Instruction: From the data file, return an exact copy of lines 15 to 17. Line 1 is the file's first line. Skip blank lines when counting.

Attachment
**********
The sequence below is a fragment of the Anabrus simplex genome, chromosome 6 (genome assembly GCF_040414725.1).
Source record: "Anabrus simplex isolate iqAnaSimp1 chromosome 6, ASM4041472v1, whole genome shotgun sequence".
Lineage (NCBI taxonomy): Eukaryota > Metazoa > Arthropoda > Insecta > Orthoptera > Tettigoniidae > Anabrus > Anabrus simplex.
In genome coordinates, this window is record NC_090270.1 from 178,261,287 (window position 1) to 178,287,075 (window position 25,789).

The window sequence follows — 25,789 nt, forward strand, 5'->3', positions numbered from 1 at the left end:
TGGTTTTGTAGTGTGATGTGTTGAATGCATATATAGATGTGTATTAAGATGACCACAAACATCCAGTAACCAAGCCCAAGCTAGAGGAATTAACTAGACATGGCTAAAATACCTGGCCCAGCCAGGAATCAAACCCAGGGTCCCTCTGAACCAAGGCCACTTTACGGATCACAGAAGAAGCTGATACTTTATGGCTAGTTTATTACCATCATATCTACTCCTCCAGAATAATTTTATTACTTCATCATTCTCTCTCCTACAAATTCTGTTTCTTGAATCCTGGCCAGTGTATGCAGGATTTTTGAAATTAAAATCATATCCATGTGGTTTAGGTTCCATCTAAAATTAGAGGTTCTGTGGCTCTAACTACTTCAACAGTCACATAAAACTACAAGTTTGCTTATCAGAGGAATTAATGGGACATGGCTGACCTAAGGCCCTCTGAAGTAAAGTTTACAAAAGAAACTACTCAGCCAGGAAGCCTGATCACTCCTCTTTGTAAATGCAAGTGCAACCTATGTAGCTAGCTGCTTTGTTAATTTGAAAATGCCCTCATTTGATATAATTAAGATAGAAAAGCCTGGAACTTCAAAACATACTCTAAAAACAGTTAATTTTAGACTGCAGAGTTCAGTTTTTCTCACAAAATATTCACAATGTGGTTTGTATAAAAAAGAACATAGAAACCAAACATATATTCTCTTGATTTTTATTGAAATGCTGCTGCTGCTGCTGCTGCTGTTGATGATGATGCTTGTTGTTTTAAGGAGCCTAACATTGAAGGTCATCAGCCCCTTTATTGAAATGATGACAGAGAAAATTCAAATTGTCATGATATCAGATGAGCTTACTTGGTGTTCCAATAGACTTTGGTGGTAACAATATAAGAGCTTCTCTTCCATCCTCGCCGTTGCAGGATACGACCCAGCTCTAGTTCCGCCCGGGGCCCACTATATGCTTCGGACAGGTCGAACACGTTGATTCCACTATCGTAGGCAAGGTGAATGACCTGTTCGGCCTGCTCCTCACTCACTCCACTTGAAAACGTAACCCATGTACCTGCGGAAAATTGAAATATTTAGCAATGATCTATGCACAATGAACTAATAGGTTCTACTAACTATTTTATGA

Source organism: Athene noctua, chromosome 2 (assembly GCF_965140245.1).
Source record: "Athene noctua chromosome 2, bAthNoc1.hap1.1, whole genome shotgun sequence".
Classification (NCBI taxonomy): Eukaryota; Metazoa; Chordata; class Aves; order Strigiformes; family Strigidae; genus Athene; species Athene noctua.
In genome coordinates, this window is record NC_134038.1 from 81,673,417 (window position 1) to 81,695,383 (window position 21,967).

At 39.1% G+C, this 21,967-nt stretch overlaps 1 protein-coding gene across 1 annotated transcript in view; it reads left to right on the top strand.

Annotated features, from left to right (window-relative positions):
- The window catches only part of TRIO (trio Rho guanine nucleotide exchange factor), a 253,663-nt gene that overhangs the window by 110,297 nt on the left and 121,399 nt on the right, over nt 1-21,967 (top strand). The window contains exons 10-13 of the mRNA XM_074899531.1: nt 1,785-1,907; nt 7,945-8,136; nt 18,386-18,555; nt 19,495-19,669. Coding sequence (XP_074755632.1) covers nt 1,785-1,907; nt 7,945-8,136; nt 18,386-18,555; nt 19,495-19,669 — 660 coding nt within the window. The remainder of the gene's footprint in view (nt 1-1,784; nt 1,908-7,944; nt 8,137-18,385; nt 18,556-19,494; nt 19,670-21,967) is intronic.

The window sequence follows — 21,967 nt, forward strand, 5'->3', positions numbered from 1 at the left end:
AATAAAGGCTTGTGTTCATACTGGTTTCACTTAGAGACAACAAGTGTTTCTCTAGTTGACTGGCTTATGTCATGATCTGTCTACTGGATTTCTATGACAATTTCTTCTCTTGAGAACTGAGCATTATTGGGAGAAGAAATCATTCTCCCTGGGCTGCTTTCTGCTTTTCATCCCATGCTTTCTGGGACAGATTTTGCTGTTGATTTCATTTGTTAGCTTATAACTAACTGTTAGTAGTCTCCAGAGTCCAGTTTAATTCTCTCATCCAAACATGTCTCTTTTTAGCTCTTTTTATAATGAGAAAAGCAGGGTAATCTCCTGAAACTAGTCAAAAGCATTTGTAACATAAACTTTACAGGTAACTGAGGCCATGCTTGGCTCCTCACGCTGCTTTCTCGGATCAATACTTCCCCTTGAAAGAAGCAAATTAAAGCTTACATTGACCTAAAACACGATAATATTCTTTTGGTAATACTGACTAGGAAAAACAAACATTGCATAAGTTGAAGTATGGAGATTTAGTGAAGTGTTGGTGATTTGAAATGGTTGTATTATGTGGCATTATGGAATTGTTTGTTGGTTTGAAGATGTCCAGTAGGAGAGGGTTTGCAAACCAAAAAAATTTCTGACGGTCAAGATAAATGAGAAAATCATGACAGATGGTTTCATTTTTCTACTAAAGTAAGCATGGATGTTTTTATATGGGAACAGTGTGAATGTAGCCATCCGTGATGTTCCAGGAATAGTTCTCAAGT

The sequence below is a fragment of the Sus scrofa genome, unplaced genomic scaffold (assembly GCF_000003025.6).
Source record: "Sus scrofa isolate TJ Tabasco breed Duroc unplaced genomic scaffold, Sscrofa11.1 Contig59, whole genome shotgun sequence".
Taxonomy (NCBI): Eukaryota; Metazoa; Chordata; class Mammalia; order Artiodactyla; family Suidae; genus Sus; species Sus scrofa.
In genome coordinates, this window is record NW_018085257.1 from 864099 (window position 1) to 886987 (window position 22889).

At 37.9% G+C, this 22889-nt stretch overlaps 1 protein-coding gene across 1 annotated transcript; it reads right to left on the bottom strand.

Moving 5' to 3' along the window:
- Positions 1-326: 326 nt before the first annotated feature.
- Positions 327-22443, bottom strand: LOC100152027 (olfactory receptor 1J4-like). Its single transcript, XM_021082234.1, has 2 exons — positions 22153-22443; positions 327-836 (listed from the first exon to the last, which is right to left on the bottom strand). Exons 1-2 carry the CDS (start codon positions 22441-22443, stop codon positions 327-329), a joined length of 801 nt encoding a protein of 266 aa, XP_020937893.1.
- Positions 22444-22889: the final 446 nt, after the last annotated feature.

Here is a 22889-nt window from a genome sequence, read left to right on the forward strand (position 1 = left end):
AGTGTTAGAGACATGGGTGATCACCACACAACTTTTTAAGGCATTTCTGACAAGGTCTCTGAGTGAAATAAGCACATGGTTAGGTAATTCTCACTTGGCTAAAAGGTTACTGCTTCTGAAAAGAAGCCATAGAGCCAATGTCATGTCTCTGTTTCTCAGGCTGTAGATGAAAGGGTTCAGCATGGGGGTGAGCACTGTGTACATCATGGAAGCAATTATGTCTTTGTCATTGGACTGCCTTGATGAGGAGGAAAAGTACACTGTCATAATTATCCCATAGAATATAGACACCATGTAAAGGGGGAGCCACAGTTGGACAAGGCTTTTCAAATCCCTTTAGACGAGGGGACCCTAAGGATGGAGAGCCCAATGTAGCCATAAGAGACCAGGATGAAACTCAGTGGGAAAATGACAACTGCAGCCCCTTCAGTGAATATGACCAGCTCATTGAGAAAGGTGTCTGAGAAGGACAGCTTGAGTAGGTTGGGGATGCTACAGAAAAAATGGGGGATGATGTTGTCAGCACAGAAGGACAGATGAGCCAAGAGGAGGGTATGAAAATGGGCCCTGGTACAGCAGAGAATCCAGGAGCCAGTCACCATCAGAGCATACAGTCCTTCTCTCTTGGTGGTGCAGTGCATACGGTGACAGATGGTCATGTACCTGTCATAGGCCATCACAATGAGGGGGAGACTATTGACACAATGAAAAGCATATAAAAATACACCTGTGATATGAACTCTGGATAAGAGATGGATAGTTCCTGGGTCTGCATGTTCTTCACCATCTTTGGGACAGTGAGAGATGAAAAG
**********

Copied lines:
AATAAAGGCTTGTGTTCATACTGGTTTCACTTAGAGACAACAAGTGTTTCTCTAGTTGACTGGCTTATGTCATGATCTGTCTACTGGATTTCTATGACAATTTCTTCTCTTGAGAACTGAGCATTATTGGGAGAAGAAATCATTCTCCCTGGGCTGCTTTCTGCTTTTCATCCCATGCTTTCTGGGACAGATTTTGCTGTTGATTTCATTTGTTAGCTTATAACTAACTGTTAGTAGTCTCCAGAGTCCAGTTTAATTCTCTCATCCAAACATGTCTCTTTTTAGCTCTTTTTATAATGAGAAAAGCAGGGTAATCTCCTGAAACTAGTCAAAAGCATTTGTAACATAAACTTTACAGGTAACTGAGGCCATGCTTGGCTCCTCACGCTGCTTTCTCGGATCAATACTTCCCCTTGAAAGAAGCAAATTAAAGCTTACATTGACCTAAAACACGATAATATTCTTTTGGTAATACTGACTAGGAAAAACAAACATTGCATAAGTTGAAGTATGGAGATTTAGTGAAGTGTTGGTGATTTGAAATGGTTGTATTATGTGGCATTATGGAATTGTTTGTTGGTTTGAAGATGTCCAGTAGGAGAGGGTTTGCAAACCAAAAAAATTTCTGACGGTCAAGATAAATGAGAAAATCATGACAGATGGTTTCATTTTTCTACTAAAGTAAGCATGGATGTTTTTATATGGGAACAGTGTGAATGTAGCCATCCGTGATGTTCCAGGAATAGTTCTCAAGT

The sequence below is a fragment of the Sus scrofa genome, unplaced genomic scaffold (assembly GCF_000003025.6).
Source record: "Sus scrofa isolate TJ Tabasco breed Duroc unplaced genomic scaffold, Sscrofa11.1 Contig59, whole genome shotgun sequence".